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Zero Squared #58: Memory, Spirit, and Christopher Hitchens
March 02, 2016 10:13 AM PST
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Stefany Anne Golberg is a writer for magazines such as The Smart Set, the former Critic-in Residence at Drexel University, a multi-media artist, and a founding member of Flux Factory, an arts collective in New York. Her husband Morgan Meis has a PhD in Philosophy is a founding member of Flux Factory as well, and is a recipient of the Whiting Award. Together their book Dead People, a collection of literary and critical obituaries, is due out from Zero Books in June of this year. As this week’s episode is about remembering and attempting to understand the significance of the dead it seems appropriate here at the start to offer up a short excerpt from Hegel’s Phenomenology of Spirit: The dead individual, by his having detached and liberated his being from his action or his negative unity, is an empty particular, merely existing passively for some other, at the mercy of every lower irrational organic agency, and the [chemical, physical] forces of abstract material elements, both of which are now stronger than himself, the former on account of the life which they have, the latter on account of their negative nature.(1) he family keeps away from the dead this dishonouring of him by the desires of unconscious organic agencies and by abstract elements, puts its own action in place of theirs, and weds the relative to the bosom of the earth, the elemental individuality that passes not away. Thereby the family makes the dead a member of a community(2) which prevails over and holds under control the powers of the particular material elements and the lower living creatures, which sought to have their way with the dead and destroy him. In this episode you’ll hear from Thomas J.J. Altizer on Hegel and the death of God, an clip from Gene Martin and Reverend AA Allen and the gospel hymn “God’s Not Dead,”a bit of dialogue from the television show True Detective, a clip from the documentary film “Manufacturing Consent,” and Dan Lett’s “Yeah It’s All Right.”
Zero Books # 57: Hegel vs. Spinoza
February 24, 2016 11:53 AM PST
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Gregor Moder teaches philosophy at the University of Ljubljana. The original plan for this episode was to discuss his paper about street theater and Althusser but the two of us hit it off so well, so easily fell into philosophical conversation, that my prepared questions on his paper were simply pushed aside as we entertained each other with a spontaneous conversation about Hegel, Spinoza, and, of all things, Donald Trump.

In the United States the reality TV show known as the presidential race is dominating our political imaginations as the hollowness, the silliness, and the unreality of the spectacle proves to have its own mesmerizing power. However, our aim at Zero Books shall be to, as much as possible, think and evaluate the problems this spectacle is designed to distract us away from even as we try to suss out what secret meanings even these distractions contain.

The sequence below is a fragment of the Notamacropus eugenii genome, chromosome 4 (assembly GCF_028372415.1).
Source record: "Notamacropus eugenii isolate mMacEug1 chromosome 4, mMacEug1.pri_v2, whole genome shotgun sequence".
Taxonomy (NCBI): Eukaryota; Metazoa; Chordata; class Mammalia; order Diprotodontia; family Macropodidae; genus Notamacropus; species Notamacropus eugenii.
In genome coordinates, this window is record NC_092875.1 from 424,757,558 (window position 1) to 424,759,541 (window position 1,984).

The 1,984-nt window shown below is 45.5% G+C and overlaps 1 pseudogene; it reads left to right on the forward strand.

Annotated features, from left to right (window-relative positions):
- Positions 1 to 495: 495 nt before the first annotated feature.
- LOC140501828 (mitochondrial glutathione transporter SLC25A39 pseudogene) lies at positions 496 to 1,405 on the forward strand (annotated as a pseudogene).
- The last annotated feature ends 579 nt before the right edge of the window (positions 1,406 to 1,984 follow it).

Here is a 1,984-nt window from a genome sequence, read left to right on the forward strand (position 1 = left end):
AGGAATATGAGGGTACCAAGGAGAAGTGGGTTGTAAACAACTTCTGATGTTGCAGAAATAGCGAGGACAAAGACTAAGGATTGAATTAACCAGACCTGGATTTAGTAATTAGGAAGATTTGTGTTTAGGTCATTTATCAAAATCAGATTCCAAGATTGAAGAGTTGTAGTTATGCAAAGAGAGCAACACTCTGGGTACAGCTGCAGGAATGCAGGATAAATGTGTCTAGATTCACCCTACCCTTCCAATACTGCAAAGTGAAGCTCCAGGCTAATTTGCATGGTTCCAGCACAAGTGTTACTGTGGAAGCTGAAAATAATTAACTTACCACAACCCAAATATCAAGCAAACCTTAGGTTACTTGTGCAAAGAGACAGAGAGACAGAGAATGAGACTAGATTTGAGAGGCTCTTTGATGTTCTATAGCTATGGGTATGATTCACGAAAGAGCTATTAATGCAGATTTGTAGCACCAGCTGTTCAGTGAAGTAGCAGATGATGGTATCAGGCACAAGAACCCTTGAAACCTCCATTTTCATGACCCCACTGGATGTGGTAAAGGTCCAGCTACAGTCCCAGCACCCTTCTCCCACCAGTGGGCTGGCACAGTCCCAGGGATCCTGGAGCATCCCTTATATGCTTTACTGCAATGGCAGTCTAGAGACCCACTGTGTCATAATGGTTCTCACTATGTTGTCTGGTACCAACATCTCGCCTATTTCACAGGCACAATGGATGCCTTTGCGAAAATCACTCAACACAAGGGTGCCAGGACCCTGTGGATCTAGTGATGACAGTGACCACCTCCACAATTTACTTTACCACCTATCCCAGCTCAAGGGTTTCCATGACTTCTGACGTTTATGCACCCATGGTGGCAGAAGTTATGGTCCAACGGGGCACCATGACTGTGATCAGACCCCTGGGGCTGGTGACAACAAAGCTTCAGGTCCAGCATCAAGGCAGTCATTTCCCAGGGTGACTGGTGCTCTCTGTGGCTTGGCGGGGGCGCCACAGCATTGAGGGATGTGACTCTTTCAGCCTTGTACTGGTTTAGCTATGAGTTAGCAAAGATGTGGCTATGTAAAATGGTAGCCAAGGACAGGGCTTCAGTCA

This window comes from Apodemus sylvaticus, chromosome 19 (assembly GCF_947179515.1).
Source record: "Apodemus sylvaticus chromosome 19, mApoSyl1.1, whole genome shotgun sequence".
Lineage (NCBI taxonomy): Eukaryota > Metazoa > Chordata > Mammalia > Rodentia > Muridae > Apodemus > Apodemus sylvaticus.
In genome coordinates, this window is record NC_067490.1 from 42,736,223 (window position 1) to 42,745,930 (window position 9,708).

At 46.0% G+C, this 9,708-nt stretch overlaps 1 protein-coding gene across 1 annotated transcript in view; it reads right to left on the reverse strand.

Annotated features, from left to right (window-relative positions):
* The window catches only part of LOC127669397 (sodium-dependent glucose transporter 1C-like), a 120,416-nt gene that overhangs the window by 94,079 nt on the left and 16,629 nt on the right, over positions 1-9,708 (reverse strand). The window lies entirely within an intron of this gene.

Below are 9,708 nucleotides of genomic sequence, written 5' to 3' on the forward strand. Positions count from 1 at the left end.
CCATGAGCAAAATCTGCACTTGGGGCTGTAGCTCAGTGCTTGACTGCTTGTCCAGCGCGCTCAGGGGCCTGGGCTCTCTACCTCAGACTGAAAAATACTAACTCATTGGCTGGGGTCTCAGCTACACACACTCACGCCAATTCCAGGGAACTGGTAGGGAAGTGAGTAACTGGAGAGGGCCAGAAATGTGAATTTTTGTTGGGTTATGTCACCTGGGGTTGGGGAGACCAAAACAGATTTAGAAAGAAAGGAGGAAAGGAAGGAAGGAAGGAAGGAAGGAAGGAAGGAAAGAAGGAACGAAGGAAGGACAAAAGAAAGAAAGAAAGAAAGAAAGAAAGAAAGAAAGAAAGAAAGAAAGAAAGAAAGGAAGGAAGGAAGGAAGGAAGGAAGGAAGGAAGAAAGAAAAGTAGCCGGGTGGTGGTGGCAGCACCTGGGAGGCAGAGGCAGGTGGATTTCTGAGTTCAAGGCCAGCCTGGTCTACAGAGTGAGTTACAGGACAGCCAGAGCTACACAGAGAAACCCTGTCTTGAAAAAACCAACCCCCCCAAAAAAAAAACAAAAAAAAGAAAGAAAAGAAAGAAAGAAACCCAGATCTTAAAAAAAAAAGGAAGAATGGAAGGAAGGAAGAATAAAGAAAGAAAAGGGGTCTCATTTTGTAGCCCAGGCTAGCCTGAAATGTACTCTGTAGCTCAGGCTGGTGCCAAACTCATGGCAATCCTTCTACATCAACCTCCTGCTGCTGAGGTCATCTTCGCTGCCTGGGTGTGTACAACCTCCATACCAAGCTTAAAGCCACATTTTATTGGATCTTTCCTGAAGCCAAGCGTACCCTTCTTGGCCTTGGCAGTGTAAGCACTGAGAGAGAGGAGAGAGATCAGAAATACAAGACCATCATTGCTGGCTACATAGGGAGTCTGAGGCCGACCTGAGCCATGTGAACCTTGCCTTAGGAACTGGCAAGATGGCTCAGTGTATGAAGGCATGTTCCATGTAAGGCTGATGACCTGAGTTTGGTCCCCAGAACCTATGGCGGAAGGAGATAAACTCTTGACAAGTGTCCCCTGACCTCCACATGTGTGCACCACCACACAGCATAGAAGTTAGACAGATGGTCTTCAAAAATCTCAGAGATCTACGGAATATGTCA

Having mentioned distractions I should also point out that listeners to this podcast might want to take a look at the 8 bit philosophy youtube channel. There is a video in the works about Alfie Bown’s book Enjoying It: Candy Crush and Capitalism as well as a fun vid about Donald Trump and the end of politics that’s online now.

In this episode you’ll hear a clip from Mel Brooks’ Hitler Rap, an excerpt from an old Diet Soap podcast wherein I describe Hegel’s phenomenology to my son Benjamin and my wife Miriam, the music of Cyriak, and Slavoj Zizek pontificating on Hegel. The music you’re hearing right now is from Cyriak’s video “Something” but in just a moment you’ll be listening to Gregor Moder and I talk about Hegel and Spinoza.

Zero Squared #56: Trolls and Tumblrites
February 19, 2016 09:27 AM PST
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C. Derick Varn is a reader at Zero Books, a poet, blogger and podcaster. His podcasts include Symptomatic Redness and Former People and he is a frequent guest on Zero Squared. This week we have yet another politically incorrect conversation about the dysfunction of a political discourse that all too often can be reduced to an opposition between Trolls and Tumblrites. Jordannah Elizabeth is appearing at In Other Words bookstore today. She’ll be reading from her book out from Zero entitled “Don’t Lose Track, Volume 1,” and she’s been nice enough to invite me to take part and read from my book “After the Saucers Landed” at her event. If you’re in Portland I urge you to turn up for the event at 7pm. It’s at 14 NE Killingsworth St. In this episode you’ll also hear a fair use excerpt from Beyonce’s Formation, the voice of Slavoj Zizek, the voice of Professor Gregory B Sadler explaining Hegel’s Phenomenology of Spirit, a piano version of the Nyan Nyan Cat theme, Woody Allen discussing Nietzsche, the late Terence McKenna, Beethoven’s Ode to Joy as performed by a flash mob, and Tom Brier playing the Super Mario theme.
Zero Squared #55: Losing Track